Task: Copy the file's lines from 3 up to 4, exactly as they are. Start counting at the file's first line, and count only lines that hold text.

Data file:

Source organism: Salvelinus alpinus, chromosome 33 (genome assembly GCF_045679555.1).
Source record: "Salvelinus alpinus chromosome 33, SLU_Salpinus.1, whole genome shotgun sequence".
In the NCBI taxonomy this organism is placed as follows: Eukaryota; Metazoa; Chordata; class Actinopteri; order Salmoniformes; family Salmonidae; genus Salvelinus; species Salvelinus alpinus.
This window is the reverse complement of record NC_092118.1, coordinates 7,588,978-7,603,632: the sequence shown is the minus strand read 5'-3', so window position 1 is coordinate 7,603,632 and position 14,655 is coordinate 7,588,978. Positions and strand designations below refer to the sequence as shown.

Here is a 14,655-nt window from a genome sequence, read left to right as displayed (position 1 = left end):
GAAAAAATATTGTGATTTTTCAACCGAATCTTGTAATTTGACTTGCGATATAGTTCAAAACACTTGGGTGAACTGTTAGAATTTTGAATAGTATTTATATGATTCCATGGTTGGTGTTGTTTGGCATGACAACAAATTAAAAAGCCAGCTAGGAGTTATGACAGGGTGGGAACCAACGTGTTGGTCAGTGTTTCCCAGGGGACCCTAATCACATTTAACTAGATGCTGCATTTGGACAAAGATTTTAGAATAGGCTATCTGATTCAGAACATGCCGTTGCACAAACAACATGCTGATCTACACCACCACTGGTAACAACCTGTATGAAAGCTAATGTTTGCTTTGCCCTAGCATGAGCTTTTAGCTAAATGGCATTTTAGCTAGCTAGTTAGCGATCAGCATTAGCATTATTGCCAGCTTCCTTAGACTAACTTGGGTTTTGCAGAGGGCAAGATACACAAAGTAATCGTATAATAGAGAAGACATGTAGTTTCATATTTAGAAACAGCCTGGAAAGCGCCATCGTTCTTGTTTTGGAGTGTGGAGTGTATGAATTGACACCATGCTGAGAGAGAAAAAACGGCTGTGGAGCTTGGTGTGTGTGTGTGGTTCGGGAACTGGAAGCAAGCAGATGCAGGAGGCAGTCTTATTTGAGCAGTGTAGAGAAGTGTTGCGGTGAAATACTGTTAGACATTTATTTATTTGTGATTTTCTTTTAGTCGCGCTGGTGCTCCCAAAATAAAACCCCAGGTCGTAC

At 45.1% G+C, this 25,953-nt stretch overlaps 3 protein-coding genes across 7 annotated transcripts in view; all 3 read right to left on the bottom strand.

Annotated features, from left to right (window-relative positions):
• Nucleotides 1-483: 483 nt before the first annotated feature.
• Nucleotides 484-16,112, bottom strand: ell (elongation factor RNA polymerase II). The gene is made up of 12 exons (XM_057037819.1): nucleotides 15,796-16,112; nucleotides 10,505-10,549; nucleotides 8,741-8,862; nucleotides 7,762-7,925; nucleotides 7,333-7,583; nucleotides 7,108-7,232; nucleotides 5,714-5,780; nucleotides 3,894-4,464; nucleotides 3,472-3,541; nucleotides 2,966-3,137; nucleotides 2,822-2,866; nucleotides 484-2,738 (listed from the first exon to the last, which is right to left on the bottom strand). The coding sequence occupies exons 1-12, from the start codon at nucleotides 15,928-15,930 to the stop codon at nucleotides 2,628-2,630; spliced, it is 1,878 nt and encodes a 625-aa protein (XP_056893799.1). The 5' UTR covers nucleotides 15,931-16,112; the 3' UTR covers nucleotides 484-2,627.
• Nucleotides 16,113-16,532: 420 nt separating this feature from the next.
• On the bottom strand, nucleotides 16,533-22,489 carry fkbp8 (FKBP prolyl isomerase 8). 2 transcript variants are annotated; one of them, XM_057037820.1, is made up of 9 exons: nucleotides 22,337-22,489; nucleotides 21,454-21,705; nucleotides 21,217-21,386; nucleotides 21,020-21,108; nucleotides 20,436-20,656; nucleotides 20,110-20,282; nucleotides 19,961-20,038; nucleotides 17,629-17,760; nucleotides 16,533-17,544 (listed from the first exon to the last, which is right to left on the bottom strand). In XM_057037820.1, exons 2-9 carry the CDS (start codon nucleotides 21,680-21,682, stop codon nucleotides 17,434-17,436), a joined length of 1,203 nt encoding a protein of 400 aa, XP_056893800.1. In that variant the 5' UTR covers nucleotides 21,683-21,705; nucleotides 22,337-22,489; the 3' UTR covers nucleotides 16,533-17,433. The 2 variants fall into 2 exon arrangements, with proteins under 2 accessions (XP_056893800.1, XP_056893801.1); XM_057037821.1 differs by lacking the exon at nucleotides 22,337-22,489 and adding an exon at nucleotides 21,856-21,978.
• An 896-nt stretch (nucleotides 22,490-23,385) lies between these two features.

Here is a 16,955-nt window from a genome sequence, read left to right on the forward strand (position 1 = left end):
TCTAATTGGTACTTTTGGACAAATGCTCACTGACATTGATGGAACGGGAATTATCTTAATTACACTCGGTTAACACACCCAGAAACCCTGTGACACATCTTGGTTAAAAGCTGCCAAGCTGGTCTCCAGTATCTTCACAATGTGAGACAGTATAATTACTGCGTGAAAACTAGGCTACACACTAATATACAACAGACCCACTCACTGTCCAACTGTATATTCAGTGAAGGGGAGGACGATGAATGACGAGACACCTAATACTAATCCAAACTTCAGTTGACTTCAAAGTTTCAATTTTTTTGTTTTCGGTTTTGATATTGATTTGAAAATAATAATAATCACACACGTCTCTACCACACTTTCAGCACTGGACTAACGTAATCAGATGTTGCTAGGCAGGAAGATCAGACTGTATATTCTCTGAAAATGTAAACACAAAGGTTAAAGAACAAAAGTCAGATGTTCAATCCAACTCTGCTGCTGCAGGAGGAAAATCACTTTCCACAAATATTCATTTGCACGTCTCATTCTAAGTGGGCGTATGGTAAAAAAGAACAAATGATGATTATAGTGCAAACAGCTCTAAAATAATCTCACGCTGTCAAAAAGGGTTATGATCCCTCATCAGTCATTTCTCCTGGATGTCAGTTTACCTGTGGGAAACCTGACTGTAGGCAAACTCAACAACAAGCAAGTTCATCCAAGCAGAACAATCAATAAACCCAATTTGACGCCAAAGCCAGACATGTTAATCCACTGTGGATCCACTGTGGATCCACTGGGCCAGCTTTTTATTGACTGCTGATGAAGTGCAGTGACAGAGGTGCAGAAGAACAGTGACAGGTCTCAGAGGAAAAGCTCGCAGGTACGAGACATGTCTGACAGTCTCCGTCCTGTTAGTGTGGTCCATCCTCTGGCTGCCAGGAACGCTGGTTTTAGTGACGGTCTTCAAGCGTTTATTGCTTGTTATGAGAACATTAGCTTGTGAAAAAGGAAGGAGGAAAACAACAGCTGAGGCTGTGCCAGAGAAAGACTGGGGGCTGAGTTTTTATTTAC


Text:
In the NCBI taxonomy this organism is placed as follows: Eukaryota; Metazoa; Chordata; class Actinopteri; order Salmoniformes; family Salmonidae; genus Salvelinus; species Salvelinus alpinus.
This window is the reverse complement of record NC_092118.1, coordinates 7,588,978-7,603,632: the sequence shown is the minus strand read 5'-3', so window position 1 is coordinate 7,603,632 and position 14,655 is coordinate 7,588,978. Positions and strand designations below refer to the sequence as shown.